Tuesday, November 9, 2010

ORDEAL - June-July 1963 (The Nurses)

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RALPH'S CINEMA TREK: A Journey in Film
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After the whirlwind three months on the road with ROUTE 66 and NAKED CITY followed by a short month-long stay in Los Angeles for ARREST AND TRIAL, it was back to New York -- this time for an episode of THE NURSES.  I looked forward to this because it would be a reunion with a buddy from MGM.  Two years before when I had reported to MGM to join the DR. KILDARE production staff, Buzz Berger was working in the studio’s casting department, casting extras for the their productions.  But Buzz was smart...and ambitious.  He told me at the time that he was remaining at the studio in the evening after the day’s work was completed to study the casting files.  Casting entails so much more than just matching performers to roles.  In a sense there was a caste system to casting actors.  There were the stars, each of them with his (or her) price and also the information of which ones would do television.  There were featured players, again some who would accept television assignments, some who would not; and each of them carried a price tag.  And then there were hordes of day players, again each with a price.  Some were available only for roles of at least a week’s work; others at least two or three days; and then the many available for a day’s work.  All this, Buzz said, he was memorizing; plus the evaluation of the performers’ talent.  He felt he needed to know all of this in order to advance to being a casting director of more than just extras.  Within the year of my arrival at MGM Buzz left for New York to join Herbert Brodkin’s production team, at that time producing THE DEFENDERS and THE NURSES.  Buzz had become the casting director for the latter show.  

For our young leading man we cast twenty-one year old Brandon de Wilde.  I had seen Brandon a dozen years before when the National company of THE MEMBER OF THE WEDDING with Ethel Waters played in Chicago.  It had been his Broadway stage debut when he was seven and a half.  He had made his feature film debut when the play was transferred to the screen.  In the intervening years he had also appeared on screen in the classic western, SHANE, and the Paul Newman starrer, HUD.  If that isn’t impressive enough, he had also made two other feature films and guest starred on thirty-eight television shows, including a season of a series in which he starred.  This episode, ORDEAL, was only my thirteenth film.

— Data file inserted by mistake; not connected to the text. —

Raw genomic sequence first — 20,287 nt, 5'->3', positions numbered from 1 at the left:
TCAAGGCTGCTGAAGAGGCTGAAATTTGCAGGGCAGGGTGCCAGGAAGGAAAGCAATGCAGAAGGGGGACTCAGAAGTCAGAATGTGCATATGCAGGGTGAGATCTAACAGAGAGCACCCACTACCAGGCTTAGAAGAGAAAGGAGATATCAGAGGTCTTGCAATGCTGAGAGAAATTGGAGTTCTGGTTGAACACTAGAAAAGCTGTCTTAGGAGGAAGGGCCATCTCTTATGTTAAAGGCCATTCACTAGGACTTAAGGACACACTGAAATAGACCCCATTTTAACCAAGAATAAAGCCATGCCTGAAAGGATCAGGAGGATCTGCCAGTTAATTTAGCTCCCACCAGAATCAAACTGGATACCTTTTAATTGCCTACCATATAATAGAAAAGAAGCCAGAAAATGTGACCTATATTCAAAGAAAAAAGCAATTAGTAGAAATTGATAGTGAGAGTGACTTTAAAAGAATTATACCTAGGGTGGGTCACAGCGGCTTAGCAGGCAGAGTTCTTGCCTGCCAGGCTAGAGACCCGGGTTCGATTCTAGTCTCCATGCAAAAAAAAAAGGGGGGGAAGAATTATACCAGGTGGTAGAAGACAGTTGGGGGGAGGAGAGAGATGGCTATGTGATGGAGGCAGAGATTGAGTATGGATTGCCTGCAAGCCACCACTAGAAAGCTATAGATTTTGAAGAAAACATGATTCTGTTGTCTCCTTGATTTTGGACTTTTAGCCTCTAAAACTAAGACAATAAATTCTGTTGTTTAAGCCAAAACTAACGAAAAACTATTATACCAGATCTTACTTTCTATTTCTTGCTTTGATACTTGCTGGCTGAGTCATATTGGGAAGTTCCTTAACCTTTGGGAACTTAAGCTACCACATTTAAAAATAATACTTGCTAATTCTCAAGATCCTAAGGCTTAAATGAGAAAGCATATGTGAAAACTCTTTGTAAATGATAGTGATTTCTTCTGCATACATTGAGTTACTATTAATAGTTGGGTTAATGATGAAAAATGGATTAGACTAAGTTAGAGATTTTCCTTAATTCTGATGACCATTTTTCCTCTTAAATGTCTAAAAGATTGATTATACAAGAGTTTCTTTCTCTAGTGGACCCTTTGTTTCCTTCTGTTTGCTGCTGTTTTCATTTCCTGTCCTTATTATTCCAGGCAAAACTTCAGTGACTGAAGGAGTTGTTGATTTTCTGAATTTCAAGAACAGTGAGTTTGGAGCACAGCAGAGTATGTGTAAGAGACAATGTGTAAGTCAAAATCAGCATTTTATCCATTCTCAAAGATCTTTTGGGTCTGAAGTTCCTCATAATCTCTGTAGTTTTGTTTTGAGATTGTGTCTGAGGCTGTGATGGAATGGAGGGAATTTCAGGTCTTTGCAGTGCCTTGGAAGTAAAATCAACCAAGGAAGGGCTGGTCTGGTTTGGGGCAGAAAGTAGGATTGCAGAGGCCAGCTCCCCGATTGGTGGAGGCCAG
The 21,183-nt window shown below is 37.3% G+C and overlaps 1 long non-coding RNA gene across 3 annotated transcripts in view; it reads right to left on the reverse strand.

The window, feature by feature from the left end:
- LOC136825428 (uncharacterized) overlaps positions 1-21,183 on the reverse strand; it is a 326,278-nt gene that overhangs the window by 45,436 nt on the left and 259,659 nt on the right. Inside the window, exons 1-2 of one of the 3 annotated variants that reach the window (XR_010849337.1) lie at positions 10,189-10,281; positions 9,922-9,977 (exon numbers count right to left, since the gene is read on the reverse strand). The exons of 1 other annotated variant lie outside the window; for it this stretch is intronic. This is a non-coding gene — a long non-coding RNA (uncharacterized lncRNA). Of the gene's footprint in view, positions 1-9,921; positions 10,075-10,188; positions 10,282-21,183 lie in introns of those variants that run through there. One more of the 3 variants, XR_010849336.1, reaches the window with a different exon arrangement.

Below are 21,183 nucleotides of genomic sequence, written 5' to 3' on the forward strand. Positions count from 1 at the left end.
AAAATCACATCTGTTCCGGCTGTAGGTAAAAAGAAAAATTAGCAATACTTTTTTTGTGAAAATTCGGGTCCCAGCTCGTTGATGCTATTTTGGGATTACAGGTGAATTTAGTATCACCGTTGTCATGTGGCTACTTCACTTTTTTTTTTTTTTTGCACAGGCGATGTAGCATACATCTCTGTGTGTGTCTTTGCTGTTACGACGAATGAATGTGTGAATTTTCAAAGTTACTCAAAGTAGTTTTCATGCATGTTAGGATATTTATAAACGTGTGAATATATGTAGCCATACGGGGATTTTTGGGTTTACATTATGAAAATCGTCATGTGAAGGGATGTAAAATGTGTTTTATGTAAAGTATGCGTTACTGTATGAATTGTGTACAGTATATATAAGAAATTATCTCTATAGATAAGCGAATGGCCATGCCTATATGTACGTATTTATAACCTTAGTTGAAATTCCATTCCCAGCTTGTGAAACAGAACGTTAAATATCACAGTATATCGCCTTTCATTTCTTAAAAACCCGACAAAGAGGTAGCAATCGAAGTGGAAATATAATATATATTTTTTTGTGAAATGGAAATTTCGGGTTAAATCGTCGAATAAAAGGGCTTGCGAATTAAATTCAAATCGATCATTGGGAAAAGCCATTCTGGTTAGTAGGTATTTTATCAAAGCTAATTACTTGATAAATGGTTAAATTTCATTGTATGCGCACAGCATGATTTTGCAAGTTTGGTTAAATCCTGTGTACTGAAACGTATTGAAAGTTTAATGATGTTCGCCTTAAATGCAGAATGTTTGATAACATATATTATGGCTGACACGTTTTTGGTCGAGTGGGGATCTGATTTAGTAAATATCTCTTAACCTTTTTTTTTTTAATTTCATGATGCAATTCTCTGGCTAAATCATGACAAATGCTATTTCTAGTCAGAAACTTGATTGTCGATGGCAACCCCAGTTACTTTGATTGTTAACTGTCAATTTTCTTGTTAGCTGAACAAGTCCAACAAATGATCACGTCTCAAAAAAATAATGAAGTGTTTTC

Filming for THE NURSES was at the old Pathe Studios on East 106th Street.  The facility was a distinct improvement over the so-called studios in lower Manhattan used by NAKED CITY.  But they were a far cry from the MGM studios in Culver City.  The sound stages were much smaller than those on the west coast; they did not have the overhanging grids on which lighting could be placed; and the hospital set was far less inclusive than the extensive hospital set for DR. KILDARE.  Part of this, I’m sure, was due to Executive Producer Herbert Brodkin.  During this production I had little direct contact with Brodkin, but he was no stranger.  He had been one of the three rotating producers who replaced Martin Manulis on PLAYHOUSE 90 when Manulis left.  I was aware then that Brodkin had been an art director and had a philosophy for television production that stated:  the medium is a small screen;  large sets are not needed;  play the scenes in closeups.  This had worked well for him on the excellent series, THE DEFENDERS.  So if it ain’t broke, don’t fix it!  And when directing in Rome, do as the Romans do!

This was the first of my fifteen collaborations with twenty-one year old Stephen Brooks, a semi-regular on the series.  Two years later he would be on the west coast as JIm Rhodes on THE FBI.  And five years later we would work together on the most well-known of our collaborations, OBSESSION, on STAR TREK.  (See archives at the right.)

After almost a decade of living on the west coast, having escaped from the hot, humid summers of the midwest, I was taken back to those midwest days at the end of every day when I left the air-conditioned studio and confronted New York City in the summertime.  The ride back to my hotel, either by cab or studio driven car, always with no air conditioning, seemed never-ending.  As did my future stay in New York.  I knew that when I completed this film, I was booked to stay on in New York City for an additional three weeks to direct an episode of EAST SIDE, WEST SIDE.